Our example application may expect that all messages B1 through B5 would be delivered to the same consumer, so that state from earlier messages can be used when handling subsequent messages. This is the normal behavior of the partitioned queue, but due to the handoff, B1 and B2 are sent to Consumer 1, and B3 through B5 are sent to Consumer 2. That is, the key sequence for B has been disrupted at some point in its middle.

It is important to note that this disruption of the key sequence occurs only if the key sequence has undelivered messages. The particular sequence in the example (B3-B5) was disrupted, but might be only one of many independent key sequences passing through the partition as it was being reassigned. The same publisher, or any other publisher, might be generating full key sequences whose messages are inflight towards the consumer, or not yet been seen by any consumer. After the delivery pause, these messages are handled without disruption to their key sequences (satisfying Goal 3).

Best Practices for Consuming Applications

Ideally, partition handoffs are transparent to the consuming application. Although handoffs are designed to be as unobtrusive as possible to the consumer, they may cause application-level errors as the flow of messages belonging to one partition is moved from one consumer to another.

It is possible to design your consuming applications so that they are resilient to any message flow disruption that results from partition handoff (Goal 1). Some possible ways to achieve this are:

  • Use a shared database to maintain state. The diagrams for the preceding example show a database that all consumers can read from and write to. If each instance of the application writes to the database any state needed for future processing of a given key before acknowledging the corresponding message back to the broker, then any other instance of the application could handle a message with a key it had not previously encountered by first retrieving state for this key from the shared database.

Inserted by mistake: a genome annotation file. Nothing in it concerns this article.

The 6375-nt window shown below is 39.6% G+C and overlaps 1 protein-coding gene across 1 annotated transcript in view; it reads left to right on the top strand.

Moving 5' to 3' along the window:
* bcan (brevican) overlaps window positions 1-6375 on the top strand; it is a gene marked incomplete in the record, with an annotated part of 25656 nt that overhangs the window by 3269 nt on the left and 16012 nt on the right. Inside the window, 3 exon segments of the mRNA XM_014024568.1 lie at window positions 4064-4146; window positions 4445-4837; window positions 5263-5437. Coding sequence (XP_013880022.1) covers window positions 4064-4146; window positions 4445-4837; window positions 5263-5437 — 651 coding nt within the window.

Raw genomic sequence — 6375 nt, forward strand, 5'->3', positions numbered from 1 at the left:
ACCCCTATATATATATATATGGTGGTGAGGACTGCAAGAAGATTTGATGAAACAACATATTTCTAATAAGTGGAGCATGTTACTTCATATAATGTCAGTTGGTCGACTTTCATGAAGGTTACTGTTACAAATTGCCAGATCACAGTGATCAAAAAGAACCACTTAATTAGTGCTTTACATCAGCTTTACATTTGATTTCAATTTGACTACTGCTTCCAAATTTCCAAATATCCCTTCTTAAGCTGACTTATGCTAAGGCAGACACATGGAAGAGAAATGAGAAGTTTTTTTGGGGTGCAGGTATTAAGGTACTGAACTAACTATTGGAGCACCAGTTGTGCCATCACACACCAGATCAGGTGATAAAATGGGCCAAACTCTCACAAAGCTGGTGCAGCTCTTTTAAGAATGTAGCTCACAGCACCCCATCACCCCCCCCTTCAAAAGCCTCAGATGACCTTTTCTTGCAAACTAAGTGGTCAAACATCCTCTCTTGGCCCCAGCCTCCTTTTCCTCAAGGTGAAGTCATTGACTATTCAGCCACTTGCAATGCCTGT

• Acknowledge only after receiving the last message in a sequence. If the application knows the start and end values of a key sequence, it can delay sending acknowledgments for all messages in the sequence until the final message has been received and processed. That way, if a sequence is disturbed, the event broker will resend the entire sequence, in order, to a new consumer. This approach doesn't eliminate the problem, but it reduces the size of the window during which the application is exposed (a handoff could still occur during the time it takes to acknowledge all messages back-to-back).

It might not be possible or practical to design applications that are so sophisticated. In particular, some design decisions can result in disruption to the partition key sequence. For example:

  • The consumer might hold its per-key state solely in RAM and automatically acknowledge each message so it can be as simple and performant as possible.
  • The consumer might not acknowledge messages immediately, and instead be more selective based on the message sequence, thus exceeding the rebalance timer or max-handoff timer for the queue. The consumer may not be able to acknowledge messages within the configured time limits. This can cause message duplication. You can adjust the max-delivered-unacked-msgs-per-flow setting (similar to how you would for other non-exclusive queue scenarios where there are different processing times for different message workloads) to prevent this.
  • The administrator might set the timeout values low, perhaps even to 0, to cause new key sequences to be handled in the new consumer in preference to trying to gracefully finish handling old key sequences in the old consumer.
  • The consumer could be designed to fail and restart a transaction or process.

The recovery methods in these cases are application specific. You must decide how your applications behave when the key sequence of their received messages never completes, or when they are given messages where the keys don't start at the beginning of the key sequence.